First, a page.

Communication Disorders Clinic

CSD Instructor Establishes Scholarship to Help Students with a Less Common Path to Graduation

Written By: Camille Dolan '98 | February 24, 2021

Four panels of Joseph DiNapoli opening a planner with white papers in it.
Joe DiNapoli, a senior instructor in the School of Communication Sciences and Disorders, holds a scrapbook that will contain letters from the recipients of his new endowed scholarship, The Joe DiNapoli ‘Extended Journeys’ Endowed Scholarship Fund. He says establishing a scholarship to help his students is the most exciting thing he's done in his career.
joe dinapoli
Joe DiNapoli in class

Joseph DiNapoli, a senior instructor in the School of Communication Sciences and Disorders, recently established The Joe DiNapoli ‘Extended Journeys’ Endowed Scholarship Fund for “nontraditional” students, a term he believes needs revision.

“It can be difficult coming into an academic program later in life,” DiNapoli explains. “I think that term may have a negative connotation that could reinforce any fear they might have of going back to school. I have always felt that their determination and perseverance helps them more than hinders them and am so honored to be able to play a small role in assisting them as they continue on their journey.”

Early in his career, DiNapoli says that many of his students came back to school because of a state requirement that required public school speech-language pathologists attain a master’s level degree. But now, his students have other motivations.

“Throughout the years, I have had the honor to teach thousands of students,” DiNapoli says. “I have been so impressed with these students who have taken the time to raise a family or who worked outside the home, yet they still wanted to complete their degree.”

DiNapoli, who has taught online or at a distance for nearly his entire teaching career, says he began thinking about ways to help make the educational journey of his students a little easier a long time ago. He saw the potential impact a scholarship could have on students who already are facing lots of challenges.

Applicants for the scholarship must be a declared major in an undergraduate program with a preference given to students in the School of Communication Sciences and Disorders. Preference will also be given to applicants who have been previously enrolled in a university or college but have not already obtained a bachelor’s degree.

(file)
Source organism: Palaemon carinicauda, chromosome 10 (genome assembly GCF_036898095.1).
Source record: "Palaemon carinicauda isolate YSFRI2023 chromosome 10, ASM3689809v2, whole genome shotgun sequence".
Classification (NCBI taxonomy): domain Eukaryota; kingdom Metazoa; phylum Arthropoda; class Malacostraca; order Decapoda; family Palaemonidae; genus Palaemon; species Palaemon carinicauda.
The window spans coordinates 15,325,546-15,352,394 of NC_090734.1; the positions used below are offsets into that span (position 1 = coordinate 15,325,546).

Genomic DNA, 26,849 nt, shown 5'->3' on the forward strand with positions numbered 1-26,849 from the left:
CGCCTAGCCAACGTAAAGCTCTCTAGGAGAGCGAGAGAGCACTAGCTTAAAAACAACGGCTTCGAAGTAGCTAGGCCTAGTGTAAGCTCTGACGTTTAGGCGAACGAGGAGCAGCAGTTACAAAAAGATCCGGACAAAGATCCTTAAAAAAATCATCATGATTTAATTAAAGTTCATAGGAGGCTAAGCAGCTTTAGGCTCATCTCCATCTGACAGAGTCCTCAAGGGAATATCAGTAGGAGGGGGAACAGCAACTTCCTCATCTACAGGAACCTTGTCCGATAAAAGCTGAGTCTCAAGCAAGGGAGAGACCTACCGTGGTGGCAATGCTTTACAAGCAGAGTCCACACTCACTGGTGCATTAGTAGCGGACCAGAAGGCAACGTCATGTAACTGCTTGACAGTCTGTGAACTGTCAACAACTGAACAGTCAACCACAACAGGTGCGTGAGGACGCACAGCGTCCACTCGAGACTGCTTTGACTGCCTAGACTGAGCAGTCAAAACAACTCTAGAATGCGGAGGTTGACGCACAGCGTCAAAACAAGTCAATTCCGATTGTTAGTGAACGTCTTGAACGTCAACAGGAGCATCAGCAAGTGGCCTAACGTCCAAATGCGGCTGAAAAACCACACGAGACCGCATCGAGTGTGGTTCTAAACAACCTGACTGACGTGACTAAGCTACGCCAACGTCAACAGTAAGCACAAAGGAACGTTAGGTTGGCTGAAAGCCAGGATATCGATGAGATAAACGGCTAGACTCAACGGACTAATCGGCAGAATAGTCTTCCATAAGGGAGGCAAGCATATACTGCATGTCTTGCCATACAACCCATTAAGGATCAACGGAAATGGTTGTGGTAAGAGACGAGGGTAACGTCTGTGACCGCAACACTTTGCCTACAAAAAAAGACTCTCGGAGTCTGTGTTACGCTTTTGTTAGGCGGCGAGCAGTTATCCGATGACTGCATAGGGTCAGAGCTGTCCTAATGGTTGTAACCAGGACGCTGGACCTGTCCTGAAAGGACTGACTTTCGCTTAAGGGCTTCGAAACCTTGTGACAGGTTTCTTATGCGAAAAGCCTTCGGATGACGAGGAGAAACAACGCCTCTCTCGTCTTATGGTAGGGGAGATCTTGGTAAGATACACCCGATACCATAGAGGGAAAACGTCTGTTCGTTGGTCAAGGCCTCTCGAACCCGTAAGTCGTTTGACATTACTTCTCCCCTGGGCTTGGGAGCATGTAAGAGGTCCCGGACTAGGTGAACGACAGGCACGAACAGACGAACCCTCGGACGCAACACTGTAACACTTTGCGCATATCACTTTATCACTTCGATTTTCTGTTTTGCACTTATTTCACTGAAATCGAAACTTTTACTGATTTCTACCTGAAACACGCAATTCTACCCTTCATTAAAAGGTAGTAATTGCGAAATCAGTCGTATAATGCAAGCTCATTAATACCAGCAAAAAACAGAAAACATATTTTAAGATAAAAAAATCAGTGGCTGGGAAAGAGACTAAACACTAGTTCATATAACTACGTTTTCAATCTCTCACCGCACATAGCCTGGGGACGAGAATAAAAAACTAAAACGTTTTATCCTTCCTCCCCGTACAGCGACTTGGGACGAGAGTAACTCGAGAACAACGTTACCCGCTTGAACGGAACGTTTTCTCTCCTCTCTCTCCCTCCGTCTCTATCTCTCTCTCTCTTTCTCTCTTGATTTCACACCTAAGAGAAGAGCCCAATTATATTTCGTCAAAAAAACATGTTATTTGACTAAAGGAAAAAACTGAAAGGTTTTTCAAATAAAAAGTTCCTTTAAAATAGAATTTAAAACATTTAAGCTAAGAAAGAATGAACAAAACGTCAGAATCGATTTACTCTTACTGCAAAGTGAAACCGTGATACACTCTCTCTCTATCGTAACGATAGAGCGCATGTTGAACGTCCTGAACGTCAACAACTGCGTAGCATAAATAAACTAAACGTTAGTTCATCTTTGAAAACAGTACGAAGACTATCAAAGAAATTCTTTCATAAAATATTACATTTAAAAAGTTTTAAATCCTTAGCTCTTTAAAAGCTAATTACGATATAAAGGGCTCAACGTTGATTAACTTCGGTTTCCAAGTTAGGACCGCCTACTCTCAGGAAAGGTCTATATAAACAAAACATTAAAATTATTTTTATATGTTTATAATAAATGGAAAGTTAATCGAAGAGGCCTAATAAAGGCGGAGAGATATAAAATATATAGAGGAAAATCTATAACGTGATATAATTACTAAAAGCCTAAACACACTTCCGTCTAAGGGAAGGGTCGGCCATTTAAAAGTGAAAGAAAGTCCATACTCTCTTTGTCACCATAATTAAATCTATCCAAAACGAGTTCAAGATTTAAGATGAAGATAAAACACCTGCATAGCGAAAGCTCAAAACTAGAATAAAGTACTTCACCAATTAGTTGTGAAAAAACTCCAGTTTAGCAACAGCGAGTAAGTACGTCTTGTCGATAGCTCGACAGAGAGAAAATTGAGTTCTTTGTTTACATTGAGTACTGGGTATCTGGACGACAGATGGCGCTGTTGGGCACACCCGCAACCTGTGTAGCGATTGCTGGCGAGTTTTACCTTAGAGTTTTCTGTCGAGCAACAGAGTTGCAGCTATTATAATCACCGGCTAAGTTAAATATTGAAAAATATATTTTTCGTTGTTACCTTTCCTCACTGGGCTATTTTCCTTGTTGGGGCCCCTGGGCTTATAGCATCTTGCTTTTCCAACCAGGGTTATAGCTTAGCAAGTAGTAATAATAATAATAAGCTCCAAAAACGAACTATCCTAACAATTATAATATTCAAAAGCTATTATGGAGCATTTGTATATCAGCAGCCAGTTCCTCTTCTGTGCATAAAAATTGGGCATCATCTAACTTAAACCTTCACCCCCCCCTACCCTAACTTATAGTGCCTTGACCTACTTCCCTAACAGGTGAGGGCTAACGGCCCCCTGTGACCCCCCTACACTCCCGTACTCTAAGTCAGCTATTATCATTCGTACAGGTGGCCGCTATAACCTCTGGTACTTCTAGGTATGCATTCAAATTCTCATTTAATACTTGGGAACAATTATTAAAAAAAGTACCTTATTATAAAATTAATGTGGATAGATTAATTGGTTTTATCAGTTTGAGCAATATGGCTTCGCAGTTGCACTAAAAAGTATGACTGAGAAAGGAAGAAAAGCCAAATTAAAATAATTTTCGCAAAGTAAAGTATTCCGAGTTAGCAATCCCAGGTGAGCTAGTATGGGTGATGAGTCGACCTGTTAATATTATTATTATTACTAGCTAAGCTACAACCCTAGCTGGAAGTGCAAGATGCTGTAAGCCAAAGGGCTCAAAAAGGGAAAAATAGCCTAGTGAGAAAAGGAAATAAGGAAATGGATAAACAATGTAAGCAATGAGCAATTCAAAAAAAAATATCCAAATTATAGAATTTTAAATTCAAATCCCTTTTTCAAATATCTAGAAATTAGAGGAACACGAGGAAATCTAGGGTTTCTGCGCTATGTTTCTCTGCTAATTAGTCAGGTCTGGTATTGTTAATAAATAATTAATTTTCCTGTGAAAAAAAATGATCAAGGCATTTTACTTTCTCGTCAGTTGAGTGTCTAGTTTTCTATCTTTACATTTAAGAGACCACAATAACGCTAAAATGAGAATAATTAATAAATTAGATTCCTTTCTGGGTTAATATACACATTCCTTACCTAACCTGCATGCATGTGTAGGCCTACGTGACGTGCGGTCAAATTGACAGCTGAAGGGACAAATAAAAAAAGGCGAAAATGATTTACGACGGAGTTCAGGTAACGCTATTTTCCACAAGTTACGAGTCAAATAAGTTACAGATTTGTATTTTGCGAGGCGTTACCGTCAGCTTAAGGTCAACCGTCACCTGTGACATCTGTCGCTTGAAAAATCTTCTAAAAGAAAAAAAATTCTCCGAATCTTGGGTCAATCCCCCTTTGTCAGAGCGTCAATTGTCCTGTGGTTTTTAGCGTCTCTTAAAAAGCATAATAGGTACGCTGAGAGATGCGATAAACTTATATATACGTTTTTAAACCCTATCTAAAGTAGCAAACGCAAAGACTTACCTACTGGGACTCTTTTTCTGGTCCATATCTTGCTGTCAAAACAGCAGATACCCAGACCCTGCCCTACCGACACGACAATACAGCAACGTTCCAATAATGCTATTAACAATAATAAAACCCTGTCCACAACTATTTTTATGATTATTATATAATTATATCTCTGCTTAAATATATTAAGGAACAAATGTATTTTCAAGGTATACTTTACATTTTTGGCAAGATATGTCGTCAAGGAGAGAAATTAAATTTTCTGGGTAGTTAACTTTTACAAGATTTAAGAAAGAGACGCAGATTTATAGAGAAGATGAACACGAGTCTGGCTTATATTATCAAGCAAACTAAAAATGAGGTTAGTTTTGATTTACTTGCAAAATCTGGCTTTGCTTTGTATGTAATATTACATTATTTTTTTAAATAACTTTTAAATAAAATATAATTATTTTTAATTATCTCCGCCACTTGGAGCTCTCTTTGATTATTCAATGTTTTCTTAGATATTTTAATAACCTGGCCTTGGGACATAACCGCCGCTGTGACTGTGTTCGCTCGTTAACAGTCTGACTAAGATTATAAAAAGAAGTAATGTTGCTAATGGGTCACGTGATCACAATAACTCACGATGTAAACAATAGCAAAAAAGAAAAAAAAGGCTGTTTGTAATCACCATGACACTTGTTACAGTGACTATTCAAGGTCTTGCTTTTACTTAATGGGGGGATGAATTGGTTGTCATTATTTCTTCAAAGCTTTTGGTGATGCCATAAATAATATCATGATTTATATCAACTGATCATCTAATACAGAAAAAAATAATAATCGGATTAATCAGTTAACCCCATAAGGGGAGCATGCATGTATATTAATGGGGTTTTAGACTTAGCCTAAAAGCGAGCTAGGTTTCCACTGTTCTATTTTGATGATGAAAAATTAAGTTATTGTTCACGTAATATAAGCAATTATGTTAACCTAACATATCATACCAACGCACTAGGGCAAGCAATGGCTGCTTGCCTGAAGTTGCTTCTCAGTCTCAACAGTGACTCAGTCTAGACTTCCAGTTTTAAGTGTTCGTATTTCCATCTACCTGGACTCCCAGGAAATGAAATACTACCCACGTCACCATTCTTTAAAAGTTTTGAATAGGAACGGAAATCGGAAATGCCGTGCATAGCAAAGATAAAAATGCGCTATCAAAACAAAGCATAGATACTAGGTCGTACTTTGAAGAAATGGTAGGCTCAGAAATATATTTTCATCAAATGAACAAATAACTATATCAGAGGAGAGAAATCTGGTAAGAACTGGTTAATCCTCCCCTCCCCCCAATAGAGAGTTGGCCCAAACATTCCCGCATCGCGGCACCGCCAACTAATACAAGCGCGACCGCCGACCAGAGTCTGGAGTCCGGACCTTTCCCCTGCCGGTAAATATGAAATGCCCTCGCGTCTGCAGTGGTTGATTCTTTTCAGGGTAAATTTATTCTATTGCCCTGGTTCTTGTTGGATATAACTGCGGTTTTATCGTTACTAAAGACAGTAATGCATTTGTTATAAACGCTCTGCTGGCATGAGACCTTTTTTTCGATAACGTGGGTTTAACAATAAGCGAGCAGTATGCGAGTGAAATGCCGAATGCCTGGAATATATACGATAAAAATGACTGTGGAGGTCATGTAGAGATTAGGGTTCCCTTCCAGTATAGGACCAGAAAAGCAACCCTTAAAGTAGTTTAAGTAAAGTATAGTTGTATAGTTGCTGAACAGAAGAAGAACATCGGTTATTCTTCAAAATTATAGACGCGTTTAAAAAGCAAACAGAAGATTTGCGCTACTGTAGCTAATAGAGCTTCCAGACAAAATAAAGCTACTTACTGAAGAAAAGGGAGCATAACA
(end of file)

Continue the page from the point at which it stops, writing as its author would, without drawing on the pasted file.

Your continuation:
What DiNapoli especially enjoyed was meeting with students, either by phone or chat, and later, by Zoom. He told his students that he was always available for them and would make his schedule fit to work with theirs. He enjoyed getting to know what motivated them and inspired them to go back to school.

The story of one student has stayed with him throughout the years. While he was teaching remotely in Maine, he recalled two older women who attended the class together. One of the women was especially engaged, DiNapoli says. “She was so bright, and always asked good questions. She was the perfect student.”

The woman graduated, and DiNapoli heard from her friend six months later. “She had passed away from brain cancer,” DiNapoli says.

As the years passed by, DiNapoli says his desire intensified to fund a scholarship to honor of students who are trying their hardest to complete their degree, despite great life challenges.

“I have found that persistent people can achieve whatever they set their mind to. But there are sometimes obstacles too great that they can’t overcome them on their own,” DiNapoli says.

Sometimes, money can be one of those obstacles.

“I had the great, great luxury of not having to pay for my education,” DiNapoli says.  “My parents were very generous with me; I want to help my students as much as I am able.”

DiNapoli is also heartened by the opportunity to meet the beneficiaries of his scholarship. He came from a large family, but he never had children of his own.

“These are people just trying to complete their degree while raising a family or trying to work, and I didn’t want to make it harder on them,” DiNapoli says. “These are my people, my family.”

The only hesitation DiNapoli had was when it came to putting his name on the scholarship. He discussed the matter with a trusted friend, who told him that he had to do it, if only to serve as an inspiration to others.

“I’ve had thousands of students in my career, and if I could generate some excitement by putting my name on a scholarship, maybe they would be inspired to give as well,” DiNapoli says. “I don’t want to wait until I’m retired or gone. This is one of the most meaningful things I’ve ever done in my career. I will be able to see how students benefit, and that’s really exciting to me.”

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